String Quintet in C Major, Op.5
For 2 Violins, 2 Violas & Cello
Johan Svendsen (1840-1911) was born in Oslo. His father was a music teacher and Svendsen learned both the violin and clarinet from him. By the time he finished school, he was working as an orchestral musician, and occasionally made short concert tours as a violinist. In Lubeck, on one of his tours, he came to the attention of a wealthy merchant who made it possible for him to study from 1863-67 at the Leipzig Conservatory. He began his studies with Mendelssohn's favorite violinist, Ferdinand David, but problems with his hand forced him to switch to composition which he studied with Carl Reinecke. Afterwards, Svendsen worked primarily as a theater director and conductor. He achieved considerable fame as the latter and, during the last 20 years of the 19th century, was considered the leading Scandinavian conductor.
All of Svendsen's chamber music was written while he was at the Leipzig Conservatory, yet these works were not then, and should not now, be considered student works. Svendsen was regarded, by general consensus, as one of the most talented students then at the Conservatory. His works won prizes and received public performances to acclaim. The String Quintet was completed in 1867 and published the next year. The opening movement has a substantial Andante introduction which builds tension and introduces the substantial main theme. Gradually, almost imperceptibly, the Andante changes into an Allegro. A lighter second theme has a Nordic sea flavor. The big second movement, Tema con Variazione, is the Quintet's center of gravity. The theme is a pretty, somewhat melancholy folktune. It is the magnificent treatment of this theme given in the several superb variations which follow that has always attracted attention and high praise. Our sound-bite presents the main theme, a powerful, march-like variation and a lovely variation which is nothing less than a mini-serenade. The finale, Allegro, is built around a dance theme, perhaps a Norwegian folk dance. It becomes faster and faster while building in tension. The lyrical and more gentle second subject also has Nordic tinges about it.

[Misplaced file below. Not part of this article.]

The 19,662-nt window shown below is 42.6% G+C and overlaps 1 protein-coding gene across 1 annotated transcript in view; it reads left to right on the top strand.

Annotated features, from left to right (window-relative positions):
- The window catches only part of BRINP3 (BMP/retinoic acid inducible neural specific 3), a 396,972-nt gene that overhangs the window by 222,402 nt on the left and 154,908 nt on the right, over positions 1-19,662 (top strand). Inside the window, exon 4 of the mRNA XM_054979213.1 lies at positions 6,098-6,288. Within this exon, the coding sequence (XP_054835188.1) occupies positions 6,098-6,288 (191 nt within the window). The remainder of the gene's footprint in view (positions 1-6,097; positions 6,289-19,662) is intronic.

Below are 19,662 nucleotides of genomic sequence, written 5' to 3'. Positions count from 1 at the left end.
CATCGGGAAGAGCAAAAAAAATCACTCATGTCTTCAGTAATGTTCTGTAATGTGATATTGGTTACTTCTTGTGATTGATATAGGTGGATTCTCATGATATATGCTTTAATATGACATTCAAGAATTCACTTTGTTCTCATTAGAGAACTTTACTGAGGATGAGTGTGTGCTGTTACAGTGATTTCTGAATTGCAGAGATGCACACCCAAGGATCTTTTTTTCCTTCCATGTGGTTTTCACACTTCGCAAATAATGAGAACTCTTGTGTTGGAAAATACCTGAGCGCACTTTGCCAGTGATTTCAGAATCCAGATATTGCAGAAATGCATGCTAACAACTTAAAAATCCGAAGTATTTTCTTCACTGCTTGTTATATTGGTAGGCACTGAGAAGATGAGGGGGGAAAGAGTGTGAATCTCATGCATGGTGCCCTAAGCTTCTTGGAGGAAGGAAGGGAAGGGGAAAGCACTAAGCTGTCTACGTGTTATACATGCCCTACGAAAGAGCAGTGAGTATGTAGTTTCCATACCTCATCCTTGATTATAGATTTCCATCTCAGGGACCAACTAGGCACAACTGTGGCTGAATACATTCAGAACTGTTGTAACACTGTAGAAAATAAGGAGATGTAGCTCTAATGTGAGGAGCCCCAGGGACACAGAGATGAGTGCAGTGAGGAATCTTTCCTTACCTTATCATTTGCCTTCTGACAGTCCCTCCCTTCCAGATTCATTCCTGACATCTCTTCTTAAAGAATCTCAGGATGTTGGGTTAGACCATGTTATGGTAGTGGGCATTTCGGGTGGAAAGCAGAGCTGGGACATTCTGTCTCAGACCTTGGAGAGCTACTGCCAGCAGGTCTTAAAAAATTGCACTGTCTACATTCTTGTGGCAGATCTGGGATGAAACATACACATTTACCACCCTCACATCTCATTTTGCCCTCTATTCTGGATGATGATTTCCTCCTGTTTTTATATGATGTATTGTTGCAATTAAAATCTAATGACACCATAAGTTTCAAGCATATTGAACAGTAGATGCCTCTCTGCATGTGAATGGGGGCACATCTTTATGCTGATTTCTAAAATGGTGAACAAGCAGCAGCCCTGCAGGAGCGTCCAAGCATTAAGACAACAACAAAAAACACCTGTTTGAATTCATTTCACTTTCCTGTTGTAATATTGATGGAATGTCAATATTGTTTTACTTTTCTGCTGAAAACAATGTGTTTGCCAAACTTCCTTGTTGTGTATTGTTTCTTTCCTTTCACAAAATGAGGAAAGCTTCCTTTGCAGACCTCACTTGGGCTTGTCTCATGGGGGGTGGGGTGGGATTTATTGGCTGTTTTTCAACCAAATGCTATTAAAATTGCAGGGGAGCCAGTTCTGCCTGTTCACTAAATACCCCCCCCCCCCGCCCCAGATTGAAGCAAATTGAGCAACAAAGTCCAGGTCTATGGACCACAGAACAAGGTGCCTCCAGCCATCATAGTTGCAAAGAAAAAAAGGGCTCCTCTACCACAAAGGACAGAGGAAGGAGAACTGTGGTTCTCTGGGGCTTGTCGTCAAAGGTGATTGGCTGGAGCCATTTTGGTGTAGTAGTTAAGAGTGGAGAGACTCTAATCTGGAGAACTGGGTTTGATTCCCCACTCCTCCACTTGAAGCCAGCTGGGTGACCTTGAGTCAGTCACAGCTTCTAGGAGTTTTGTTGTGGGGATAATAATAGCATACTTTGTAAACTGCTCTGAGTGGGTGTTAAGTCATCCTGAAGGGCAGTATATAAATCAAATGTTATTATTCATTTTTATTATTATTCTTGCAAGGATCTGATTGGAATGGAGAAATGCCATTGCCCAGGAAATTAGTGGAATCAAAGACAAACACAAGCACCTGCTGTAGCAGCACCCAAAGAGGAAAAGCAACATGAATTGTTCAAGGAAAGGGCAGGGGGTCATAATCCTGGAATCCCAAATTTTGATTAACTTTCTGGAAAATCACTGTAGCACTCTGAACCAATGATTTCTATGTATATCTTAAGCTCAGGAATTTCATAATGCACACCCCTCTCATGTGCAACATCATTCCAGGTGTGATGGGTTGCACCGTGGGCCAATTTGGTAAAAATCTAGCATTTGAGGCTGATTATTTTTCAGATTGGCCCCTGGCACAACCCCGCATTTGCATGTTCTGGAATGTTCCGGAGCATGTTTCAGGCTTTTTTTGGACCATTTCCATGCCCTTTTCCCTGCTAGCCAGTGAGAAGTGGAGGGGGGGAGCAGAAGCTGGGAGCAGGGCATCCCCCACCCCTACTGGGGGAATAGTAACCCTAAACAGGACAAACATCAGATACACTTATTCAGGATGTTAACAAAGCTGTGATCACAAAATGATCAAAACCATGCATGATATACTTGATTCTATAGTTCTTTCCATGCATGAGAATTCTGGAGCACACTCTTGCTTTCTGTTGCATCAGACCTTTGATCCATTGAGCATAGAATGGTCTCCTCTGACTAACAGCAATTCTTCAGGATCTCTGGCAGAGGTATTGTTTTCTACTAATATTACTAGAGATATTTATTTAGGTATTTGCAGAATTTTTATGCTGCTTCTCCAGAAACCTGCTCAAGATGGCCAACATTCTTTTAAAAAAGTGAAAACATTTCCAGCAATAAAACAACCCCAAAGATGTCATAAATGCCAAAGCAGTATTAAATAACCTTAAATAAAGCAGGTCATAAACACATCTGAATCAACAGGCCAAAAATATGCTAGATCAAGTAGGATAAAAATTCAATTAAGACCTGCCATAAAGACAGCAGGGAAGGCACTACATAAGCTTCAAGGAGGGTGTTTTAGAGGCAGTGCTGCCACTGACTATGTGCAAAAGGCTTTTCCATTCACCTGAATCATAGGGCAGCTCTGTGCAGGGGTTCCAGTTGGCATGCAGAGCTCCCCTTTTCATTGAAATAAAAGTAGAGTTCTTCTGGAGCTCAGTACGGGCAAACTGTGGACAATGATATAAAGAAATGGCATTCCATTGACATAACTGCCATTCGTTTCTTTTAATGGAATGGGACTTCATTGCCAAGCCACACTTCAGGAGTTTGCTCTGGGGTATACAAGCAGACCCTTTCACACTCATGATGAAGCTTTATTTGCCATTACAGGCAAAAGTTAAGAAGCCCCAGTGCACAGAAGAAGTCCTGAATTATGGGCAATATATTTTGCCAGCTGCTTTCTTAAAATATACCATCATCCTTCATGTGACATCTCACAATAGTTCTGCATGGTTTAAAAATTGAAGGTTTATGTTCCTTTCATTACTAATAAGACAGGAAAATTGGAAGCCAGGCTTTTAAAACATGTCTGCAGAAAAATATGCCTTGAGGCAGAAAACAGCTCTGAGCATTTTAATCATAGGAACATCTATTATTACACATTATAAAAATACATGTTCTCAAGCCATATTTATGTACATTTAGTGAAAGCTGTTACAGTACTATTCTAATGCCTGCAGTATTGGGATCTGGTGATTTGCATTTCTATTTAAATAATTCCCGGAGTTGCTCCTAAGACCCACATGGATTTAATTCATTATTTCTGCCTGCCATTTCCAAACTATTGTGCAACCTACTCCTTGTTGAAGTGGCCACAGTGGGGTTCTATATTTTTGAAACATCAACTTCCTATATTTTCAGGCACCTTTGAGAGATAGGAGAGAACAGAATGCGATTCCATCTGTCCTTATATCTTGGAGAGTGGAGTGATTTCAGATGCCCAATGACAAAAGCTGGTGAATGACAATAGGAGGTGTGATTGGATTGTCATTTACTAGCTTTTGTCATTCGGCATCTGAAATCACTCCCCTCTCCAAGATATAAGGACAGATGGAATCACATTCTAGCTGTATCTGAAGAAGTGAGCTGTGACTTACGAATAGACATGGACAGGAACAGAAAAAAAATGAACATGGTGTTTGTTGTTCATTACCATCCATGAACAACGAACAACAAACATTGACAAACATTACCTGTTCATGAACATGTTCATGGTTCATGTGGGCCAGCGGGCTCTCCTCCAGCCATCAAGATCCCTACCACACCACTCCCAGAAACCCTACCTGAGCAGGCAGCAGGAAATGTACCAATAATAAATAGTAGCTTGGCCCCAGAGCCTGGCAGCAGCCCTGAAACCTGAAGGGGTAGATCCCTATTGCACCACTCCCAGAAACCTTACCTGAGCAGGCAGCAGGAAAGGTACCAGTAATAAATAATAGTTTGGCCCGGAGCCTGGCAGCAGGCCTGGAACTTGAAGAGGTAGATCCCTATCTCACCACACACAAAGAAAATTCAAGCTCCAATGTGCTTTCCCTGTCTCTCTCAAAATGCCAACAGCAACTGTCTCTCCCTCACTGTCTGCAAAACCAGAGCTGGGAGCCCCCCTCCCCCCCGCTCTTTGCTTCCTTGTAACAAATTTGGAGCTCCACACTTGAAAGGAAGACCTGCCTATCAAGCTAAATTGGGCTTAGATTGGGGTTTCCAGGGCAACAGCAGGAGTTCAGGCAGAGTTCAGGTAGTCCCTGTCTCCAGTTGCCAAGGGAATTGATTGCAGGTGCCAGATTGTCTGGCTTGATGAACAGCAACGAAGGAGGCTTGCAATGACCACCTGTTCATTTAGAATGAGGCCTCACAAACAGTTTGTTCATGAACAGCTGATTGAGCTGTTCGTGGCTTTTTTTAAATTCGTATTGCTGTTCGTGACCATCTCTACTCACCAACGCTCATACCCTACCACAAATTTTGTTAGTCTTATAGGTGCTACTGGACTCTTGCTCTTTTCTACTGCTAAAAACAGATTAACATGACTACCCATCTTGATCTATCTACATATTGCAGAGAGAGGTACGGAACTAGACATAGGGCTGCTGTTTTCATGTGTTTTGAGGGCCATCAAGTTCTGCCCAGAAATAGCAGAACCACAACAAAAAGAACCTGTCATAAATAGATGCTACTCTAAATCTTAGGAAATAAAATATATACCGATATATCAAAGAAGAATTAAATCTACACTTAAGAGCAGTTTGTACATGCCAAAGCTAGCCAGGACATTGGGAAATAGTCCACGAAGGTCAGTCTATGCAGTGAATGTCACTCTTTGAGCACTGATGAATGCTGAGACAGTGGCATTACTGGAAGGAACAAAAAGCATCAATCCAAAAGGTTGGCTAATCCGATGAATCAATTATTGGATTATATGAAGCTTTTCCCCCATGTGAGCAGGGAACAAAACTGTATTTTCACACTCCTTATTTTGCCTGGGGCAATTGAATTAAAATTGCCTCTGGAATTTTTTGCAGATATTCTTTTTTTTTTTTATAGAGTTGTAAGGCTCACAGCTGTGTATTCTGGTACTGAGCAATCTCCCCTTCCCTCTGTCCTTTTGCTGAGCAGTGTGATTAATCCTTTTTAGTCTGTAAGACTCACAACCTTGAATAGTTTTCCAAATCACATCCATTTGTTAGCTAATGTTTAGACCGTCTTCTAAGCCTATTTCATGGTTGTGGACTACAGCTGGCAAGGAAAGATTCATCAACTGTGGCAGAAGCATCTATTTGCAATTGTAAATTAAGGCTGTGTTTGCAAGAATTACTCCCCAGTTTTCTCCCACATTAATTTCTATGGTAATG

The famous chamber music critic, Wilhelm Altmann, highly recommended this work to quintet groups, praising its lovely melodies, effective string writing and playability. We, too, agree and believe that they will find it highly enjoyable.